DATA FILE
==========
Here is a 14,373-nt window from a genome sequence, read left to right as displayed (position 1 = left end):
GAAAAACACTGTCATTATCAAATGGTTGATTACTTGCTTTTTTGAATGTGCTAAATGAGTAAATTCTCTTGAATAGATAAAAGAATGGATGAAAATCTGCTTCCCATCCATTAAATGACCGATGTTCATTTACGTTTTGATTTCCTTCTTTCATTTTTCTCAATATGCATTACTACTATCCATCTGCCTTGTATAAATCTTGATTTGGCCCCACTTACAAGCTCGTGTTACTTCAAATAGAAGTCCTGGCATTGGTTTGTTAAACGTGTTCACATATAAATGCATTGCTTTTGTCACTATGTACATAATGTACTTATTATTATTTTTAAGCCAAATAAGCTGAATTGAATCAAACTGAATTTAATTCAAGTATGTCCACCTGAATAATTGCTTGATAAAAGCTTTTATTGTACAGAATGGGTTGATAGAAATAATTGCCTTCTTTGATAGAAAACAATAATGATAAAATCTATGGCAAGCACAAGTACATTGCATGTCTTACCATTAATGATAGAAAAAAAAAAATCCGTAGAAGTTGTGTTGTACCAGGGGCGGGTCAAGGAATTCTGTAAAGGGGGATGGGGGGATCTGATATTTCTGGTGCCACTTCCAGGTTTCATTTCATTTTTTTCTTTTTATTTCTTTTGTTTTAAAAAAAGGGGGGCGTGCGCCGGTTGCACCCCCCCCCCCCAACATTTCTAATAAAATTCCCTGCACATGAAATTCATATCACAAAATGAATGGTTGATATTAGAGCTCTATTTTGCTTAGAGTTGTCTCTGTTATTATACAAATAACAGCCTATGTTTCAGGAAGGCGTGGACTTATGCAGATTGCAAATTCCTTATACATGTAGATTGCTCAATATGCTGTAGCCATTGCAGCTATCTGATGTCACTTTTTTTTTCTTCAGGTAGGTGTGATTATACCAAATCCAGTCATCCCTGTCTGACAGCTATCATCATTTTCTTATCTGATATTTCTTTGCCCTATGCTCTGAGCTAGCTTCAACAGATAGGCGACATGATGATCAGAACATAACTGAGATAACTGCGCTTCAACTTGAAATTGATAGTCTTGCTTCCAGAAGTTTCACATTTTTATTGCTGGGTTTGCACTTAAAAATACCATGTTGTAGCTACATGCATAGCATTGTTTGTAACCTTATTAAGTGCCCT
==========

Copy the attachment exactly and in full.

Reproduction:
Here is a 14,373-nt window from a genome sequence, read left to right as displayed (position 1 = left end):
GAAAAACACTGTCATTATCAAATGGTTGATTACTTGCTTTTTTGAATGTGCTAAATGAGTAAATTCTCTTGAATAGATAAAAGAATGGATGAAAATCTGCTTCCCATCCATTAAATGACCGATGTTCATTTACGTTTTGATTTCCTTCTTTCATTTTTCTCAATATGCATTACTACTATCCATCTGCCTTGTATAAATCTTGATTTGGCCCCACTTACAAGCTCGTGTTACTTCAAATAGAAGTCCTGGCATTGGTTTGTTAAACGTGTTCACATATAAATGCATTGCTTTTGTCACTATGTACATAATGTACTTATTATTATTTTTAAGCCAAATAAGCTGAATTGAATCAAACTGAATTTAATTCAAGTATGTCCACCTGAATAATTGCTTGATAAAAGCTTTTATTGTACAGAATGGGTTGATAGAAATAATTGCCTTCTTTGATAGAAAACAATAATGATAAAATCTATGGCAAGCACAAGTACATTGCATGTCTTACCATTAATGATAGAAAAAAAAAAATCCGTAGAAGTTGTGTTGTACCAGGGGCGGGTCAAGGAATTCTGTAAAGGGGGATGGGGGGATCTGATATTTCTGGTGCCACTTCCAGGTTTCATTTCATTTTTTTCTTTTTATTTCTTTTGTTTTAAAAAAAGGGGGGCGTGCGCCGGTTGCACCCCCCCCCCCCAACATTTCTAATAAAATTCCCTGCACATGAAATTCATATCACAAAATGAATGGTTGATATTAGAGCTCTATTTTGCTTAGAGTTGTCTCTGTTATTATACAAATAACAGCCTATGTTTCAGGAAGGCGTGGACTTATGCAGATTGCAAATTCCTTATACATGTAGATTGCTCAATATGCTGTAGCCATTGCAGCTATCTGATGTCACTTTTTTTTTCTTCAGGTAGGTGTGATTATACCAAATCCAGTCATCCCTGTCTGACAGCTATCATCATTTTCTTATCTGATATTTCTTTGCCCTATGCTCTGAGCTAGCTTCAACAGATAGGCGACATGATGATCAGAACATAACTGAGATAACTGCGCTTCAACTTGAAATTGATAGTCTTGCTTCCAGAAGTTTCACATTTTTATTGCTGGGTTTGCACTTAAAAATACCATGTTGTAGCTACATGCATAGCATTGTTTGTAACCTTATTAAGTGCCCT